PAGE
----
The susceptibility of each stage of L. insularis was tested by separately exposing larvae, pupae, and adults (n = 10) to the EPNs. Each stage was put in a plastic container (200 ml) with sterile moistened clay soil (100 ml). The larvae and adults were placed on the surface of the soil and the pupae buried at a depth of 2 cm. To obtain parasitism over 60 %, a concentration of 10,000 IJs per container was used based on experiments by Glazer et al. (2007) against sap beetles. The number of individuals tested is shown in table 2. A control group with no nematodes was included in every assay. At 10 days after exposure of the sap beetles to the IJs, mortality was registered and the cadavers were placed in modified White traps to determine infectivity, emergence time and production of IJs for each stage. The number of days from the recorded mortality in the insects to the first emergence of the IJs was considered as the emergence time. The total production was determined by examination of the IJs in White traps at each interval of five days after the first appearance of the nematodes, until no further emergence was recorded. The total number was determined by the method of dilution: One ml of the initial suspension of IJs was diluted with 5 ml of distilled water, the suspension agitated vigorously, and 5 aliquots (1 ml) counted (Stock and Goodrich-Blair 2012).

The subsequent serial infectivity of IJs emerged from infected L. insularis was also evaluated. Tests were performed in 10-cm Petri dishes with ten G. mellonella larvae as a sensitive host and 1,000 IJs. Mortality was determined every 24 h and the dead insects placed in White traps to corroborate the emergence of nematodes from infected individuals. Six replicas were performed.

All assays were realized at 20 °C and at a relative humidity of 70 %.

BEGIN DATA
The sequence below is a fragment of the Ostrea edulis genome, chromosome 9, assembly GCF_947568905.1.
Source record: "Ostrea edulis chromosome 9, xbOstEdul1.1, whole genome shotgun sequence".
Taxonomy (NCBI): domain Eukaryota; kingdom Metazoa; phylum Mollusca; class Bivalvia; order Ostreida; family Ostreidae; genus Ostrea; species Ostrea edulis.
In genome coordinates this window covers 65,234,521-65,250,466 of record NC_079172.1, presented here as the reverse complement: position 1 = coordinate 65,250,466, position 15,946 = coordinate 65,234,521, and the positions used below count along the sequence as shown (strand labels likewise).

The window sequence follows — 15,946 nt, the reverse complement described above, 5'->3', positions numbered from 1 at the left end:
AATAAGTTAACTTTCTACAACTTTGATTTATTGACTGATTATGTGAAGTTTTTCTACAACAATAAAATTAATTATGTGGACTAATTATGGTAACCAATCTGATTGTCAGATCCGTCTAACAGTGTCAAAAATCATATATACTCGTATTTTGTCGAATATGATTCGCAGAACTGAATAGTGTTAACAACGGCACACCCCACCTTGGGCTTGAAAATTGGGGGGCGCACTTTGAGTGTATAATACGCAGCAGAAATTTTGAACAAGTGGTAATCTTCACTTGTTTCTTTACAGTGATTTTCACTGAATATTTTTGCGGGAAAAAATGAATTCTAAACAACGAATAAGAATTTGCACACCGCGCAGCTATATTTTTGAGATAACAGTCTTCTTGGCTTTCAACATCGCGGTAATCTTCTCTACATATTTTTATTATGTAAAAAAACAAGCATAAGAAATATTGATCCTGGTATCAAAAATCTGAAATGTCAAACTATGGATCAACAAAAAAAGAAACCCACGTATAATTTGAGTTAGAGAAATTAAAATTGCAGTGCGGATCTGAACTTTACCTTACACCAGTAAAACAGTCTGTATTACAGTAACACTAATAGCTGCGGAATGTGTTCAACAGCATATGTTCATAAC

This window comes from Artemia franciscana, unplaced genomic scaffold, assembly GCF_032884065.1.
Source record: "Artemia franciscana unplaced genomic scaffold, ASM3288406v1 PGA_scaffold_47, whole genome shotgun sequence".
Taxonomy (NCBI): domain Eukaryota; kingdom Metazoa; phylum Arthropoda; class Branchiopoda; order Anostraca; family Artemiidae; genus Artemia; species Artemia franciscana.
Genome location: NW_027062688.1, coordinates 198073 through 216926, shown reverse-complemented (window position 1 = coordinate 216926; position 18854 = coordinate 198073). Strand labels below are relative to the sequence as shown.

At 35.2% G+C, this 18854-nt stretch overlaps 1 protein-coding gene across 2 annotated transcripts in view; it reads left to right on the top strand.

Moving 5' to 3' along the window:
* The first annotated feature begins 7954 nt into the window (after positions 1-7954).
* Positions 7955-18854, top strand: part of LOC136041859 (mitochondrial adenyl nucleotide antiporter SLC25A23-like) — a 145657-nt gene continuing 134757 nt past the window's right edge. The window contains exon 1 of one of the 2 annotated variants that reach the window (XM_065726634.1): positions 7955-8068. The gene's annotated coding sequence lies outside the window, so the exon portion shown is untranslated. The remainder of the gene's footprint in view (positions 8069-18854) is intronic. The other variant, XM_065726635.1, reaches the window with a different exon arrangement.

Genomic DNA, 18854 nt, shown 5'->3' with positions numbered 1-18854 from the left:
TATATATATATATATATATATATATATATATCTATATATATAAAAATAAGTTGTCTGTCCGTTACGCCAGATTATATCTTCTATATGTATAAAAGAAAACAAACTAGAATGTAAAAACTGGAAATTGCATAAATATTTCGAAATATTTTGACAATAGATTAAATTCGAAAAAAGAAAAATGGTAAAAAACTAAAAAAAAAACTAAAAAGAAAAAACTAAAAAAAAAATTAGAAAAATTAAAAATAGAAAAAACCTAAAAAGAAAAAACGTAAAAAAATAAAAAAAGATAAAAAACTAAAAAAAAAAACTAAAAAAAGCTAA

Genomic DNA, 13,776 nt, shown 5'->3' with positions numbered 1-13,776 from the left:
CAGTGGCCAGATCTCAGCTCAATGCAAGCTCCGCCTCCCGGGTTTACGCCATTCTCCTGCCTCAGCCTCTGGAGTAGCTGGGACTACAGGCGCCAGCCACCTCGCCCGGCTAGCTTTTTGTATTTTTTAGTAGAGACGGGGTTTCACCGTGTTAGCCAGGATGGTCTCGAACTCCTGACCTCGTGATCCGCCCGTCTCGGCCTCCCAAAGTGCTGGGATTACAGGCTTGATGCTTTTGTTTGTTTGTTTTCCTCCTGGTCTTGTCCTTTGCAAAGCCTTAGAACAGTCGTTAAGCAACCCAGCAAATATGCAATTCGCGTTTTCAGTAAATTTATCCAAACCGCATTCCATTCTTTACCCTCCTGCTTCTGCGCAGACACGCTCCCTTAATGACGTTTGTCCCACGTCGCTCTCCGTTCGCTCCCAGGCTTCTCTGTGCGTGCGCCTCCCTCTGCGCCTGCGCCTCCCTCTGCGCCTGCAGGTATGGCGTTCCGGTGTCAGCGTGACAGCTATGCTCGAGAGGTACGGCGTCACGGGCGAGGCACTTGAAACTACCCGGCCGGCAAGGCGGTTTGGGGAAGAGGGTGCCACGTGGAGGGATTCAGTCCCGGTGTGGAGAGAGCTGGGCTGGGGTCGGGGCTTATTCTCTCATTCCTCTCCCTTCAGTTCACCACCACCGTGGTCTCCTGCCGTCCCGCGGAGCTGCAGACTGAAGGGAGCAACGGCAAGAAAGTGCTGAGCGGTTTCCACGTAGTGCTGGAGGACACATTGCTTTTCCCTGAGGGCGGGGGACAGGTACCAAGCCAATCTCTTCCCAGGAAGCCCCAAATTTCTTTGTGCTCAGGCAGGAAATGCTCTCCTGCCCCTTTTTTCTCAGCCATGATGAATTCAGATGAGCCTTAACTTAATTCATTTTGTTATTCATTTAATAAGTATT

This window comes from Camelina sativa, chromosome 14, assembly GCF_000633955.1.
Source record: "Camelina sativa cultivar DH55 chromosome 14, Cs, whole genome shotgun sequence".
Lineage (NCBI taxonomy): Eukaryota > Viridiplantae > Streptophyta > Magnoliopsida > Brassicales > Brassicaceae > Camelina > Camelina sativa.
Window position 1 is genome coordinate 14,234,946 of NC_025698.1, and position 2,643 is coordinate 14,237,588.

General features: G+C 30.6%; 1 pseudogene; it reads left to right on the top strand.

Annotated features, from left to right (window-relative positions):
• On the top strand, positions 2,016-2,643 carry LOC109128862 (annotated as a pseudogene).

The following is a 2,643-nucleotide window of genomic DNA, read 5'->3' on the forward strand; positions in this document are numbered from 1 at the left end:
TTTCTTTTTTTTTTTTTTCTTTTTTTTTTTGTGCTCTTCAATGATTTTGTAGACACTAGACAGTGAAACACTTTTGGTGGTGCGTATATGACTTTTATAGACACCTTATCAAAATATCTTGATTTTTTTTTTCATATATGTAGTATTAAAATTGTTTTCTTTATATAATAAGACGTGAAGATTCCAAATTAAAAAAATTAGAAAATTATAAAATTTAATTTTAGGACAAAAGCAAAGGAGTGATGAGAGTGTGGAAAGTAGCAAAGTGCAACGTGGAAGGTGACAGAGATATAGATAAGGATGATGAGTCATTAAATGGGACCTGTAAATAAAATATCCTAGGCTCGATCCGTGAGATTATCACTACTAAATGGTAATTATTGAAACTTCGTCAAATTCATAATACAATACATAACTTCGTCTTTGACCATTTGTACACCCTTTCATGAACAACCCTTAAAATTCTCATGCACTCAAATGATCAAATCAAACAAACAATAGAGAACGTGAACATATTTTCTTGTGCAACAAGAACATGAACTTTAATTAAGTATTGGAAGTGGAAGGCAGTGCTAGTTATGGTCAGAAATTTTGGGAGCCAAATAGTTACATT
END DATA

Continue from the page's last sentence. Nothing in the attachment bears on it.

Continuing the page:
Table 2:
Mortality and infectivity of larvae, pupae, and adults of Lobiopa insularis exposed to a concentration of 10,000 infective juveniles per container of the entomopathogenic nematode Heterorhabditis bacteriophora Strain VEli.
Stage N evaluated N killed N infected Production of IJs/individual Infectivity ( %) Emergence time (days)
Larvae 240 185 185 840-7,600 77.10 ± 16.70 11-22
Pupae 270 173 173 1,200-5,000 64.10 ± 25.41 20-30
Adults 180 3 3 1,360-4,400 1.7 ± 4.1 21-25

Lethal-concentration determination (LC 50 and LC 90 )

The concentration needed for the EPNs to kill 50 % and 90 % of the L. insularis larvae (LC50 and LC90) were determined. Larvae were added to plastic 200-ml containers (n = 10) with autoclaved clay soil (100 ml) obtained from horticultural gardens along with concentrations of 0; 1,000; 5,000 and 10,000 IJs per container. Only larvae of L. insularis were considered for tests, for being the main target to control this pest with EPNs due to its high susceptibility and behavior in the field, falling to the ground and bury themselves to pupate. The number of individuals tested is shown in Table 3. The mortality was assessed 10 days post-exposure and the cadavers were placed in modified White traps to determine emergence of IJs. Total production of IJs and the time of emergence at each concentration were measured as was described previously for bioassays of susceptibility.